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Kelleher v. Fred A. Cook, Inc.

United States District Court, S.D. New York

July 26, 2018

JOHN KELLEHER, Plaintiff,
v.
FRED A. COOK, INC., Defendant.

          OPINION AND ORDER

          Vincent L. Briccetti United States District Judge

         Plaintiff John Kelleher brings this action under the Americans with Disabilities Act, 42 U.S.C. § 12101 et seq. (the “ADA”), against defendant Fred A. Cook, Inc., for allegedly terminating plaintiff's employment because of his daughter's disability.

         Now pending is defendant's motion to dismiss the complaint pursuant to Rule 12(b)(6). (Doc. #21).

         For the following reasons, the motion is GRANTED.

         The Court has subject matter jurisdiction under 28 U.S.C. § 1331.

         BACKGROUND

         For the purpose of deciding the pending motion, the Court accepts as true all well-pleaded factual allegations in the complaint and draws all reasonable inferences in plaintiff's favor. The following facts are taken from the complaint and the documents attached thereto or incorporated by reference therein.[1]

         On November 11, 2014, plaintiff began working for defendant as both a “Laborer” and an “Operator in the Vactor Division.” (Compl. ¶ 8). Defendant is in the sewage, septic, and pipeline cleaning business. (Grech Aff. Ex. B).

         In early March 2015, plaintiff told Brian Cook, defendant's owner, that plaintiff's daughter had a serious medical condition. Plaintiff told Cook “that when his daughter's condition worsened, he would have to rush home to care for his other children so his fiancé [sic] could take his daughter to see various doctors for treatment.” (Compl. ¶ 11).

         On March 27, 2015, plaintiff met with Mr. Cook and other company officials. At that meeting, defendant, through its agents, told plaintiff “that he had to stop rushing home after his 10-12 hour workdays.” (Compl. ¶ 15). In response, plaintiff asked for “eight-hour workdays for a period of approximately one week to accommodate his infant daughter's serious health condition.” (Compl. ¶ 16). At that meeting, plaintiff was also told he would not get a raise. Mr. Cook told plaintiff “that his problems at home were not the company's problems.” (Compl. ¶ 18). Plaintiff asserts “the company expected employees to remain on-site for possible emergency work after punching out at the end of their shift.” (Compl. ¶ 15).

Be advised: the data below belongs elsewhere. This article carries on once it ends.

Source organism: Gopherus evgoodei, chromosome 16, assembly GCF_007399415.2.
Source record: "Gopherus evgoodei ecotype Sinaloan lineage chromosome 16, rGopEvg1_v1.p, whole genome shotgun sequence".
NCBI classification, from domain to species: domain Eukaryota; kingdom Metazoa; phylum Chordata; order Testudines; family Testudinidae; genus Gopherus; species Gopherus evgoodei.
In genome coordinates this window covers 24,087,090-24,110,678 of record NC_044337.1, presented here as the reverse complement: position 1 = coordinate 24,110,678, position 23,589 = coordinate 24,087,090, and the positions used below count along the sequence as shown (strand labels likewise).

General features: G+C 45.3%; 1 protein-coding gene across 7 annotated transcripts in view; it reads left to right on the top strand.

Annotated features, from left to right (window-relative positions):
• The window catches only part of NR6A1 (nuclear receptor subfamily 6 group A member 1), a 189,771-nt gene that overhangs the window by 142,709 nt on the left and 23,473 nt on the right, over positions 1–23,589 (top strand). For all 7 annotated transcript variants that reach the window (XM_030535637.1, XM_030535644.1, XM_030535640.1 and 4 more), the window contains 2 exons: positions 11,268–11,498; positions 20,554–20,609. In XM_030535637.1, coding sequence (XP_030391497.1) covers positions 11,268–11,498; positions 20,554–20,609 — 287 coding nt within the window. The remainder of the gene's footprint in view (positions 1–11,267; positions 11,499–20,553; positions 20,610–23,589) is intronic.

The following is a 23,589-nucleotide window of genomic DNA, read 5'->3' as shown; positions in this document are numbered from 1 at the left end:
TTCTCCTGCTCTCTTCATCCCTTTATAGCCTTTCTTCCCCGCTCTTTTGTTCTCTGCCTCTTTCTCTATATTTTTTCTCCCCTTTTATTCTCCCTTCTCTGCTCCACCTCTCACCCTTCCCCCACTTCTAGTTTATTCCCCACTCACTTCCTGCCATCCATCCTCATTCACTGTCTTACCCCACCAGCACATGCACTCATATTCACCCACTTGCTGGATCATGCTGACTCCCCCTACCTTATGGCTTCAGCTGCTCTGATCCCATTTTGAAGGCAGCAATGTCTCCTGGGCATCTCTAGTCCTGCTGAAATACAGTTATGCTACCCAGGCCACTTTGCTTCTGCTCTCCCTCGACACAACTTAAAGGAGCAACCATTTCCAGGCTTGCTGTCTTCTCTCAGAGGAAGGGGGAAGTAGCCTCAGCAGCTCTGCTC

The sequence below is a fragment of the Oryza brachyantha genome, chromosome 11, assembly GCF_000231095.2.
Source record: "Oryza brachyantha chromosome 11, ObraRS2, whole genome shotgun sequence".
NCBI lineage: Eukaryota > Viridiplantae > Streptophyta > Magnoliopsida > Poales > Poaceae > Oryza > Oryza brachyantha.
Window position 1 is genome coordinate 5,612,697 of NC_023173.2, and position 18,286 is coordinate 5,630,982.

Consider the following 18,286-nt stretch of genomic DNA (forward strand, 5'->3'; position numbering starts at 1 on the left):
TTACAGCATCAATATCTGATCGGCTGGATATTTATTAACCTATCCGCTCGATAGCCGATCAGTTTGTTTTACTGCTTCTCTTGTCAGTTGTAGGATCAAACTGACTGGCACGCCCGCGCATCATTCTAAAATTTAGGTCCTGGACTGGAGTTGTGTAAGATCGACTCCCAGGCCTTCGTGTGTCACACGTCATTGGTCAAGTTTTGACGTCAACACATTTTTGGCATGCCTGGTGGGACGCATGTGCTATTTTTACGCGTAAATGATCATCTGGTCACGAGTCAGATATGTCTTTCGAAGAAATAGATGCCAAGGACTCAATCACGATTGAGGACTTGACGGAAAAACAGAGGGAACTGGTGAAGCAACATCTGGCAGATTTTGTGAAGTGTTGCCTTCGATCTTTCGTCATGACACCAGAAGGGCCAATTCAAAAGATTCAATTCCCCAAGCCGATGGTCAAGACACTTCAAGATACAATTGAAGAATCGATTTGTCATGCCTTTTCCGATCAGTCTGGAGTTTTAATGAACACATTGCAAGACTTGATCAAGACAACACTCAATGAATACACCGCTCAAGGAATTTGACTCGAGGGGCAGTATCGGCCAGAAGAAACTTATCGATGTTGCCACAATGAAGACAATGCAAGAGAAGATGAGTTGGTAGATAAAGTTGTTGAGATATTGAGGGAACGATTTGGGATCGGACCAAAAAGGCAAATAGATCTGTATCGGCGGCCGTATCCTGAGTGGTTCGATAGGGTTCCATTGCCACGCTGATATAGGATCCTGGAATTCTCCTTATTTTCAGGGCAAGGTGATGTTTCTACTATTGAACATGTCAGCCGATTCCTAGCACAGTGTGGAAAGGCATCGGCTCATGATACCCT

The next day, a Saturday, plaintiff's daughter had a seizure and was taken to Albany Medical Center. Plaintiff told Mr. Cook he would not be able to work the following Monday. Plaintiff alleges when he returned to work on Tuesday, he had been demoted from operator to laborer.

         Around this time, plaintiff “requested an accommodation” to work eight-hour shifts for a week to allow him to travel to Albany to see his daughter in the hospital. (Compl. ¶ 21). Plaintiff alleges Mr. Cook denied his request and ordered plaintiff to work late.

         Shortly thereafter, on April 16, 2015, plaintiff arrived approximately ten- to fifteen-minutes late to work. Mr. Cook sent plaintiff home, telling him defendant would call if it needed plaintiff to work. On May 11, 2015, plaintiff received a letter notifying him of his termination.

         On November 6, 2015, plaintiff filed a charge of discrimination with the New York State Department of Human Rights and the Equal Employment Opportunity Commission (“EEOC”).

         Plaintiff alleges he received an EEOC notice of right to sue (the “right-to-sue letter”) on May 4, 2017. He commenced this ...


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